Set List:

  1. We Take Care Of Our Own
  2. Wrecking Ball
  3. Night
  4. Death to My Hometown
  5. My City of Ruins
  6. Seaside Bar Song
  7. Does This Bus Stop At 82nd Street?
  8. Jack of All Trades
  9. Trapped (Jimmy Cliff cover)
  10. Adam Raised a Cain
  11. Easy Money
  12. She’s the One
  13. Waitin’ on a Sunny Day
  14. The Promise
  15. Apollo Medley- The Way You Do the Things You Do/634-5789
  16. American Skin (41 Shots)
  17. Because the Night
  18. The Rising
  19. We Are Alive
  20. Thunder Road

Encore:

  1. Rocky Ground (With Michelle Moore)
  2. Out in the Street
  3. Born to Run
  4. Dancing in the Dark
  5. Land of Hope and Dreams
  6. Tenth Avenue Freeze-Out

Radiohead @ Verizon Center (6/3/12)

ImageFor a superstar, A-list band, Radiohead is still held by its fans as the little indie band that could. How else to explain the number of people who actually paid to download the freely available In Rainbows? The love is reciprocal, as the band has stuck to its indie ideals throughout its two decades together, even if that meant creating “music” that alienated mainstream followers (like me) who never graduated past (the incredibly overrated) OK Computer. So the idea of seeing them in concert was simultaneously and worrisome; given every great review of a Radiohead show I’ve heard, I was concerned that I was merely hearing from the converted. Not being a huge fan myself, and lacking an intimate knowledge of their catalogue, I challenged Radiohead to impress me based purely on performance. I was in the perfect position to be won over. And I was. But not for the reasons I expected.

Opening act Caribou put on the kind of atmospheric light-show that would have been perfect for the 9:30 Club or Black Cat. Unfortunately, the mammoth bowels of the Verizon Center zapped most of the effect. Radiohead received the standard hero’s welcome, as the crowd roared its approval for every intro. Epitomizing the fanbase were two large, unshaven gentlemen in front of us, both wearing overalls and reminding me of the infamous McGuire twins sans motorcycles. During each song (which they heartily sang along to), one would offer up his hands in prayer to the heavens, and the other would respond by making it rain. These gestures were as animated as the crowd got, unsurprising given that Radiohead’s repertoire is not exactly Tom Petty sing-along style. Obviously, the only two songs that I knew (“Airbag” and “Paranoid Android”) were the only ones that stuck out for me. The rest of the songs were interesting enough, but given the band’s disdain for hummable melodies or standard song structures, nothing was going to get stuck in my head.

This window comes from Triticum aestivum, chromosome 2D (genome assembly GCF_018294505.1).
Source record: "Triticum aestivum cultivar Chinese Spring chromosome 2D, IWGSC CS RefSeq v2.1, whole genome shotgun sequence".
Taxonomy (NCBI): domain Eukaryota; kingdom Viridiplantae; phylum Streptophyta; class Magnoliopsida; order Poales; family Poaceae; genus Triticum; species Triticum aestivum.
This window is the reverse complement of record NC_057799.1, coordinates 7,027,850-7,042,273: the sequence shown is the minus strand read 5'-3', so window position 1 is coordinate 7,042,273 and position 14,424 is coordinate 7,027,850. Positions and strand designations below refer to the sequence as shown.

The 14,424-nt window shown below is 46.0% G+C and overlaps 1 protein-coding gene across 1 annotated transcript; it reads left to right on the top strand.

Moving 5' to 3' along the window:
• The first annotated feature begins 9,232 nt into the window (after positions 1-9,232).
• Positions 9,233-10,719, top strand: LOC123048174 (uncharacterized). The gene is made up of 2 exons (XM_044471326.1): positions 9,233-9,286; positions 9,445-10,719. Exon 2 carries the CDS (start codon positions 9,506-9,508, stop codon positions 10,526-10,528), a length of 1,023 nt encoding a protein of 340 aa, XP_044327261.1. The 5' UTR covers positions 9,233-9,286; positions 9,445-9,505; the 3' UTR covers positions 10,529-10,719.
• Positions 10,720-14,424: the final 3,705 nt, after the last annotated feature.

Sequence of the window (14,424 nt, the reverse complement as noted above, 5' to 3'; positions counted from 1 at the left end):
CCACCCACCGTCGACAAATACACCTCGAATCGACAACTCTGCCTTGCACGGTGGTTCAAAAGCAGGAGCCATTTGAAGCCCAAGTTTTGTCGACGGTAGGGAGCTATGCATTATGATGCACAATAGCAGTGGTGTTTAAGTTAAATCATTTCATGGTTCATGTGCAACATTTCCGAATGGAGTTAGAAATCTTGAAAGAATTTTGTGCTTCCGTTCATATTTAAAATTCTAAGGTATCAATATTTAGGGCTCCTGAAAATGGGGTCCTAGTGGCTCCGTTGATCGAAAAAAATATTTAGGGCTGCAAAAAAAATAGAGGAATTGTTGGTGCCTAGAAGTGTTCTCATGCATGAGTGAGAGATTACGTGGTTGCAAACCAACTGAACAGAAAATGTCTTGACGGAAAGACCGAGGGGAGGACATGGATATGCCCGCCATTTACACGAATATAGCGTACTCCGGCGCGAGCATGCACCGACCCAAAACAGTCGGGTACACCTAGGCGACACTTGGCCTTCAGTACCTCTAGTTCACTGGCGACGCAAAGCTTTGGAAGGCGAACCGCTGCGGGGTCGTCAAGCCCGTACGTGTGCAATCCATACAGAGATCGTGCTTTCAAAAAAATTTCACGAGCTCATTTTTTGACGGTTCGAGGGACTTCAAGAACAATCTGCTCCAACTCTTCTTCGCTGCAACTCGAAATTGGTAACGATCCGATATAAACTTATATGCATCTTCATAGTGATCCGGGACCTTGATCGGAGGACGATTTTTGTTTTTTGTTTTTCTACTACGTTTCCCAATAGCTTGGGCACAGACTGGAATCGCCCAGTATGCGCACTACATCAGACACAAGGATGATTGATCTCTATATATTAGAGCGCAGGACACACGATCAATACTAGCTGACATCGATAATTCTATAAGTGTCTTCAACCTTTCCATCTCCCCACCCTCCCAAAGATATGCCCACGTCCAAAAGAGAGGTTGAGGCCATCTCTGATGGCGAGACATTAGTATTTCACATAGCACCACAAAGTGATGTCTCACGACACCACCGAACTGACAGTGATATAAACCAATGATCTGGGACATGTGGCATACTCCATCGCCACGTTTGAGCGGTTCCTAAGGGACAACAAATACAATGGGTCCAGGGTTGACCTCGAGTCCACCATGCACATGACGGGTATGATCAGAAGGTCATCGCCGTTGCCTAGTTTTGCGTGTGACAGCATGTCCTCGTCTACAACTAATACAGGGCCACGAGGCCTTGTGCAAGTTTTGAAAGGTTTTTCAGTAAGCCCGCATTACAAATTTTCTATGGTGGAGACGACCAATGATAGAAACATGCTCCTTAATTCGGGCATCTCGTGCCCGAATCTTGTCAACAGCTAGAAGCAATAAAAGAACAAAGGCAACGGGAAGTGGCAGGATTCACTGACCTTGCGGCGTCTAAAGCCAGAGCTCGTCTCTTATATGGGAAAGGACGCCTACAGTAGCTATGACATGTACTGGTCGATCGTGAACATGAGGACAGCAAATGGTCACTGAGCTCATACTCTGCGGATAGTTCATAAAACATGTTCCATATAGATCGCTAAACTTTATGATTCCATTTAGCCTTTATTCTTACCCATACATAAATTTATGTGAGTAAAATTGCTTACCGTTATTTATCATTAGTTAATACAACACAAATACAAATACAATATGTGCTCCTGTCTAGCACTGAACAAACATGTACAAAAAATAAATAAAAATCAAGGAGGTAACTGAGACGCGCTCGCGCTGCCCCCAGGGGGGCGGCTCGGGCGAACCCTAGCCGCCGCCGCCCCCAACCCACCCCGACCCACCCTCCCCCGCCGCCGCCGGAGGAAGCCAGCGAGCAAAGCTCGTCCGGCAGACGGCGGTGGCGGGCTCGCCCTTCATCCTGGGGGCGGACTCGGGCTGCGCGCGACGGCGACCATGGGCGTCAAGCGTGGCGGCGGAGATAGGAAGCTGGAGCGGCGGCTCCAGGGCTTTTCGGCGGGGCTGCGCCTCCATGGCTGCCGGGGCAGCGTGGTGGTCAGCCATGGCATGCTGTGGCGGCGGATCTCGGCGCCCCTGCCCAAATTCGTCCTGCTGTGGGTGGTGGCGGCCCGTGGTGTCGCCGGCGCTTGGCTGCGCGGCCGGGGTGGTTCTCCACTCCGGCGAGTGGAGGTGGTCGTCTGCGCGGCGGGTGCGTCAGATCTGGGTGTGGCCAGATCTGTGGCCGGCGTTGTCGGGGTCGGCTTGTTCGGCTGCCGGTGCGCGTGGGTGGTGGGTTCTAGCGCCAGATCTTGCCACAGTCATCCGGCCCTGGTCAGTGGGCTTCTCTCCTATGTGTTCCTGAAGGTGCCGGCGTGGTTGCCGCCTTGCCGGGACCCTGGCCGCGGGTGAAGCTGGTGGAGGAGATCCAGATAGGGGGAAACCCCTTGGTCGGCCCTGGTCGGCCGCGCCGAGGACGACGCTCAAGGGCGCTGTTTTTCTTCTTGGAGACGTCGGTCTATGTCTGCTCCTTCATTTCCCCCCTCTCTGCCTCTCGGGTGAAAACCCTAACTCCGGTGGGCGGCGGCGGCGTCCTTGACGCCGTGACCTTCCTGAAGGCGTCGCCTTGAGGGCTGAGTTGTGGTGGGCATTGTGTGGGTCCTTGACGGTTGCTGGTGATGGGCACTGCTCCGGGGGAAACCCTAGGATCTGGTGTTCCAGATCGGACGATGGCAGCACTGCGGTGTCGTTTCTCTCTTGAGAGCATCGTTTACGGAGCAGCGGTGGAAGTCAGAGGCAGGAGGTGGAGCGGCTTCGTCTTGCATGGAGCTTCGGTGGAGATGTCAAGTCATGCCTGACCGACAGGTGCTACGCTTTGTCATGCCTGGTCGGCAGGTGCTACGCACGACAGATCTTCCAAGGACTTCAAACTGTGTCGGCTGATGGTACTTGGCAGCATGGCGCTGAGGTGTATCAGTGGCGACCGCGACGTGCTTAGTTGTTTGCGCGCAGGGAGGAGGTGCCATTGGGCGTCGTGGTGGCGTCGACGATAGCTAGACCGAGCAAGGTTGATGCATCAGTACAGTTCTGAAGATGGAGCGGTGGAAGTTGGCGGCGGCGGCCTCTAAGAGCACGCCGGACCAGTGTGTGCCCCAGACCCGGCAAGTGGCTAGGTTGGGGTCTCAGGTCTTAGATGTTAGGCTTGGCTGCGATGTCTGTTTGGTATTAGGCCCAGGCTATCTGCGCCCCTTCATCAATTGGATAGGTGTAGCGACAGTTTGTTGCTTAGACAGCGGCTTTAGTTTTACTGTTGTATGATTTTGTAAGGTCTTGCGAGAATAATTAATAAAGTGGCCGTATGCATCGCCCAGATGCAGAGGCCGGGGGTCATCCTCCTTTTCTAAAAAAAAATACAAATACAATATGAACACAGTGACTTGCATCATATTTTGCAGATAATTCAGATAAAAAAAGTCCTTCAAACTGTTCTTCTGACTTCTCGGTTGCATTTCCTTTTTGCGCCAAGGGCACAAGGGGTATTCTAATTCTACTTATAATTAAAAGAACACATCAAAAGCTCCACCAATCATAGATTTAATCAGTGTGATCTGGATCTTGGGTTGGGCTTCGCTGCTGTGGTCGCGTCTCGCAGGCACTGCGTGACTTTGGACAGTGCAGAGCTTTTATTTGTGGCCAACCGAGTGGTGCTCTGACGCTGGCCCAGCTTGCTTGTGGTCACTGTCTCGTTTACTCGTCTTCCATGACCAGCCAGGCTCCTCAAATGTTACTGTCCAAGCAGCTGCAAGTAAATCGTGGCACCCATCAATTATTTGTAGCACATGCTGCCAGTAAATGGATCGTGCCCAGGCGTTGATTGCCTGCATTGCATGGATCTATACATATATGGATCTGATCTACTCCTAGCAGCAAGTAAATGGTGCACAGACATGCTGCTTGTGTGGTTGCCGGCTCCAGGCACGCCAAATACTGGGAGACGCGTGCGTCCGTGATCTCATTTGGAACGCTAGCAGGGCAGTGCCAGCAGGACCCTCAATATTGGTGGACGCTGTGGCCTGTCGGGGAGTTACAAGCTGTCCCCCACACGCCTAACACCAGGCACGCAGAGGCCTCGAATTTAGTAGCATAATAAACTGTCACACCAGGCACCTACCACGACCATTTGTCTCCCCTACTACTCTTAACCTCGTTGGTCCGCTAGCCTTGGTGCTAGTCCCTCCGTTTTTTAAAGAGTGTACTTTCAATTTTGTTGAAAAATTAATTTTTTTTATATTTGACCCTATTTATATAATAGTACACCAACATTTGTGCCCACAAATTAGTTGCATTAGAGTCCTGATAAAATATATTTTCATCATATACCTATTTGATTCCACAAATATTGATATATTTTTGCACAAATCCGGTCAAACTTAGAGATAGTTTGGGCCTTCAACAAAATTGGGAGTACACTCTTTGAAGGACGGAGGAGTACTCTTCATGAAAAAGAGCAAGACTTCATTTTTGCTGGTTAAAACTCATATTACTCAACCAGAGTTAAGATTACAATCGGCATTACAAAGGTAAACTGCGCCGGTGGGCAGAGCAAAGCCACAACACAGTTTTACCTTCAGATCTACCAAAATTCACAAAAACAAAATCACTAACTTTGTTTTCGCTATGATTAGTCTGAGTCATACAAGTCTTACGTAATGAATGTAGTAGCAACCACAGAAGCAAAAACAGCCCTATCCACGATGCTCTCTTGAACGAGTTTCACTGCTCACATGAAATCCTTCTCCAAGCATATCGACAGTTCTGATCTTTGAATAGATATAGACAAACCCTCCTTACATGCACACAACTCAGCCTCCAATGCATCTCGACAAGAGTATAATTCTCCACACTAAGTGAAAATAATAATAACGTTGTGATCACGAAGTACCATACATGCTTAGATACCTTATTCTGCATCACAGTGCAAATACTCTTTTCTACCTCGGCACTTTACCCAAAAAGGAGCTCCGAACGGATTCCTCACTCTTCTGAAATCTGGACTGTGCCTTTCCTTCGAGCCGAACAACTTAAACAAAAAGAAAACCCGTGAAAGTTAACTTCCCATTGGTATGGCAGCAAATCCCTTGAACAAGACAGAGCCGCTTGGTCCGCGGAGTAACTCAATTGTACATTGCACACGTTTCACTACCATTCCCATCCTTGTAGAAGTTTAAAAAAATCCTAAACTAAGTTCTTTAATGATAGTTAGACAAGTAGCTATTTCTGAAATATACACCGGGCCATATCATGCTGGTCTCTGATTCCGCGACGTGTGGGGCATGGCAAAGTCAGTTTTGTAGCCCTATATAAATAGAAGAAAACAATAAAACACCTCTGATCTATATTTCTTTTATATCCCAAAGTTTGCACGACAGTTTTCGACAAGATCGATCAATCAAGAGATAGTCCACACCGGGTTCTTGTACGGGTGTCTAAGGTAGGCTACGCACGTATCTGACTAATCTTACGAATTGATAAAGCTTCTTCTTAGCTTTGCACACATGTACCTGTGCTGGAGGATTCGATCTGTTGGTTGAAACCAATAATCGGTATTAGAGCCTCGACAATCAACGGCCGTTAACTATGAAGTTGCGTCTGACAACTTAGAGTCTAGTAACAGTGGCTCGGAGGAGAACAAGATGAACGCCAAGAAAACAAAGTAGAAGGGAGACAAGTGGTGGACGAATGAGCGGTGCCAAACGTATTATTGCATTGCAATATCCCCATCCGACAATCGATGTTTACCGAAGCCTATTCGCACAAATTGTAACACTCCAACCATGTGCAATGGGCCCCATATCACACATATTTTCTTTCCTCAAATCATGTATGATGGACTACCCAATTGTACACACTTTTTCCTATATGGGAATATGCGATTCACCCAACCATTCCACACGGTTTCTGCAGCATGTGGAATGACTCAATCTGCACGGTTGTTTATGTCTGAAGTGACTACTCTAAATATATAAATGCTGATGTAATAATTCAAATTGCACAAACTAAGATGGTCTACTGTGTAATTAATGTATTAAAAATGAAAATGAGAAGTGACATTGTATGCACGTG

Visually, however, it was the most stunning show I have ever seen. The band played against a screen backdrop- not so unusual. However, the specialty came from a series of smaller screens hanging above the stage that moved up and down, sideways, even at one point all planking above the band. The camera angles were not standard face or instrument shots, but rather came from angles at the side, on the floor, or behind an amp. Colors brightened and faded as the screens shone their projections outwards. It was almost impossible to watch the actual performance, given the captivating swirl of digital activity happening simultaneously. For an expert fan, it may have distracted from the songs, but for an amateur, it was the perfect complement to the wall-of-sound musical performance from a major league band that still wants to think it is playing in the minors.


 

Set List:

  1. Bloom
  2. Airbag
  3. Kid A
  4. Bodysnatchers
  5. Staircase
  6. Codex
  7. Meeting in the Aisle
  8. The National Anthem
  9. Nude
  10. Morning Mr. Magpie
  11. Identikit
  12. Lotus Flower
  13. Go to Sleep
  14. The Gloaming
  15. Feral
  16. There There

Encore:

  1. You and Whose Army?
  2. 15 Step
  3. Supercollider
  4. Paranoid Android

Encore 2:

  1. Give Up the Ghost
  2. Separator
  3. Reckoner